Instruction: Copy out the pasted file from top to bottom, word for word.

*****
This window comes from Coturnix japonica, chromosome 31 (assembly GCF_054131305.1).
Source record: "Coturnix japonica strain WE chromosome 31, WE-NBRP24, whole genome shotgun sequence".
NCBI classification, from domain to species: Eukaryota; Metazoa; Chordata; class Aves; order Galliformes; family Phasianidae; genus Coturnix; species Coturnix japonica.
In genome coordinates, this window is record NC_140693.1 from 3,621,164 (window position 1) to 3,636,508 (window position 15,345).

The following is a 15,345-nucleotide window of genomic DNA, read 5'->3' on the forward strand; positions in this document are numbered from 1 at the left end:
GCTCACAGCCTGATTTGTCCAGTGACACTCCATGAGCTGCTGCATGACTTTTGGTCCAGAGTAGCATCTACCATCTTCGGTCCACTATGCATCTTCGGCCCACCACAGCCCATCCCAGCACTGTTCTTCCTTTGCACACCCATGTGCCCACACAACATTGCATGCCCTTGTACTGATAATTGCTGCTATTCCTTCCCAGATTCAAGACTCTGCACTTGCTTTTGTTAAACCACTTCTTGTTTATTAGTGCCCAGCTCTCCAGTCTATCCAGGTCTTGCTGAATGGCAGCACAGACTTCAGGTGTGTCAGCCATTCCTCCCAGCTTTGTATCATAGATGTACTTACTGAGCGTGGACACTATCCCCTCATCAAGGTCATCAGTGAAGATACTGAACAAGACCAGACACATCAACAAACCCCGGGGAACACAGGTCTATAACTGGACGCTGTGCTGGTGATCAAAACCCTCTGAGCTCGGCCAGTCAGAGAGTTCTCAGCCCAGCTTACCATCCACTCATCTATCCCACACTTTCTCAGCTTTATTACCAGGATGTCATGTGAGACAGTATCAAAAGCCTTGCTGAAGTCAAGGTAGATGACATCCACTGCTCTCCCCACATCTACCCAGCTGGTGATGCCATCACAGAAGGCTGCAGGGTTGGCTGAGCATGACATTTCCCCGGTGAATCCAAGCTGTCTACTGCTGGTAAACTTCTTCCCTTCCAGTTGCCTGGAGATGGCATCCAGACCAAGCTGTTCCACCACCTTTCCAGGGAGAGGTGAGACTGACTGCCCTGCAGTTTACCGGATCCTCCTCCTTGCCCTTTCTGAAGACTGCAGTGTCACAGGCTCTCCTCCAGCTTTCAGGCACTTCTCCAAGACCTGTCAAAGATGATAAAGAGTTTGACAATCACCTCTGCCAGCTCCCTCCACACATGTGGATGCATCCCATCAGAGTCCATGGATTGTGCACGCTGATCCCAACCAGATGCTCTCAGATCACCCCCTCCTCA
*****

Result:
This window comes from Coturnix japonica, chromosome 31 (assembly GCF_054131305.1).
Source record: "Coturnix japonica strain WE chromosome 31, WE-NBRP24, whole genome shotgun sequence".
NCBI classification, from domain to species: Eukaryota; Metazoa; Chordata; class Aves; order Galliformes; family Phasianidae; genus Coturnix; species Coturnix japonica.
In genome coordinates, this window is record NC_140693.1 from 3,621,164 (window position 1) to 3,636,508 (window position 15,345).

The following is a 15,345-nucleotide window of genomic DNA, read 5'->3' on the forward strand; positions in this document are numbered from 1 at the left end:
GCTCACAGCCTGATTTGTCCAGTGACACTCCATGAGCTGCTGCATGACTTTTGGTCCAGAGTAGCATCTACCATCTTCGGTCCACTATGCATCTTCGGCCCACCACAGCCCATCCCAGCACTGTTCTTCCTTTGCACACCCATGTGCCCACACAACATTGCATGCCCTTGTACTGATAATTGCTGCTATTCCTTCCCAGATTCAAGACTCTGCACTTGCTTTTGTTAAACCACTTCTTGTTTATTAGTGCCCAGCTCTCCAGTCTATCCAGGTCTTGCTGAATGGCAGCACAGACTTCAGGTGTGTCAGCCATTCCTCCCAGCTTTGTATCATAGATGTACTTACTGAGCGTGGACACTATCCCCTCATCAAGGTCATCAGTGAAGATACTGAACAAGACCAGACACATCAACAAACCCCGGGGAACACAGGTCTATAACTGGACGCTGTGCTGGTGATCAAAACCCTCTGAGCTCGGCCAGTCAGAGAGTTCTCAGCCCAGCTTACCATCCACTCATCTATCCCACACTTTCTCAGCTTTATTACCAGGATGTCATGTGAGACAGTATCAAAAGCCTTGCTGAAGTCAAGGTAGATGACATCCACTGCTCTCCCCACATCTACCCAGCTGGTGATGCCATCACAGAAGGCTGCAGGGTTGGCTGAGCATGACATTTCCCCGGTGAATCCAAGCTGTCTACTGCTGGTAAACTTCTTCCCTTCCAGTTGCCTGGAGATGGCATCCAGACCAAGCTGTTCCACCACCTTTCCAGGGAGAGGTGAGACTGACTGCCCTGCAGTTTACCGGATCCTCCTCCTTGCCCTTTCTGAAGACTGCAGTGTCACAGGCTCTCCTCCAGCTTTCAGGCACTTCTCCAAGACCTGTCAAAGATGATAAAGAGTTTGACAATCACCTCTGCCAGCTCCCTCCACACATGTGGATGCATCCCATCAGAGTCCATGGATTGTGCACGCTGATCCCAACCAGATGCTCTCAGATCACCCCCTCCTCA